We expect an RV precision of the wavelength calibration with this system to be better than 3cm/s, enabling us in principle to detect an Earth-like planet in an Earth-like orbit (the RV signature of the Earth orbital motion around the Sun is around 9 cm/s). At the same time, new optical fibers, octagonal in cross section, are being fabricated, capable of increasing the homogeneity of the output light beam. After several tests, and positive results on the HARPS-N and SOPHIE spectrographs, we plan to install these new fibers in May 2015. This is an ongoing story – a long-term commitment – a constant quest to improve the precision of the instrument, both from ESO and from the Consortium, and this has been key to the success of the project.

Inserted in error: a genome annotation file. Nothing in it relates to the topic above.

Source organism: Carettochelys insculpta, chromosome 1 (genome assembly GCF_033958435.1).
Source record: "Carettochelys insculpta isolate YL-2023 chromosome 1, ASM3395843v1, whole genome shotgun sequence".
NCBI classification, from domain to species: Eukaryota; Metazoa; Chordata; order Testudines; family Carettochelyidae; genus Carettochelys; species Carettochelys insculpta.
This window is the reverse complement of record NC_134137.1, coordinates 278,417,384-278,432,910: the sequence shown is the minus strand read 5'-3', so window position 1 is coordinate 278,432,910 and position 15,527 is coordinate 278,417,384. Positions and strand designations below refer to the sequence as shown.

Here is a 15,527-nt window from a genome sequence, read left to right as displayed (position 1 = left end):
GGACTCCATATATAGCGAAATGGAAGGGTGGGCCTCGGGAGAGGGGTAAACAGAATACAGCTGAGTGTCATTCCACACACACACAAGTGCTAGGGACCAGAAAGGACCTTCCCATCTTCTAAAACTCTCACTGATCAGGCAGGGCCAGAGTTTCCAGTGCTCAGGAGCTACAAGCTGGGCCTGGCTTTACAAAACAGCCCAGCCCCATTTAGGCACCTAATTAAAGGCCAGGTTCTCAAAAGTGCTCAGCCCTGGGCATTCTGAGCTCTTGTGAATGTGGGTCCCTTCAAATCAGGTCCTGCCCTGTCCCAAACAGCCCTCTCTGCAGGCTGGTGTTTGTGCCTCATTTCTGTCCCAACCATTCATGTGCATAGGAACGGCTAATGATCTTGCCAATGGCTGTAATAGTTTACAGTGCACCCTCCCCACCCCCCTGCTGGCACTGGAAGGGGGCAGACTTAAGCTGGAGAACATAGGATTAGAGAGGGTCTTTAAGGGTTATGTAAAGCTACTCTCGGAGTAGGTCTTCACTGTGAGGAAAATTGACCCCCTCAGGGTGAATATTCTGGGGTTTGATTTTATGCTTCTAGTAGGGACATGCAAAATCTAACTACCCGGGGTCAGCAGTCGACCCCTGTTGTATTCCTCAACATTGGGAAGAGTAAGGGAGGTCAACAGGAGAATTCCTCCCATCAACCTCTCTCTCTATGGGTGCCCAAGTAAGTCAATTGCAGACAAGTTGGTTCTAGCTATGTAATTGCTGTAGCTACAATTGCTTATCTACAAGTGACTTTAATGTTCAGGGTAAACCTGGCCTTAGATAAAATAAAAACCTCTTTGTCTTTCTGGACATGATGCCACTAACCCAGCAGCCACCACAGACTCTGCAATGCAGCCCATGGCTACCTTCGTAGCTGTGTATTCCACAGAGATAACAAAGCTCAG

RV measurements have been demonstrated to be the most successful detection method from the ground, as exploited by CORALIE, FEROS, HARPS and UVES, a wealth of other observations are also being collected at ESO, aiming not only to detect but also to characterise exo-planets. Without pretending to be exhaustive, we wish to underline some of these results. The PLANET collaboration has been exploiting the microlensing technique since 1995. La Silla is one of its observing sites and in 2005 it detected the first rocky planet, with a mass only 5.5 times that of the Earth. At about the same time, NACO (with a coronographic mask) collected the first images of an exo-planet: 2M1207A-b, and water was found in its atmosphere via spectroscopic observations. Since then, more discoveries have followed. Exo-planet atmospheric characterisation via transit spectroscopy has been performed with CRIRES, with CO molecules identified. SPHERE, recently installed in Paranal, and ESPRESSO, to arrive in 2016, are just the latest instruments whose science cases focus on extra-solar planets detection and characterisation.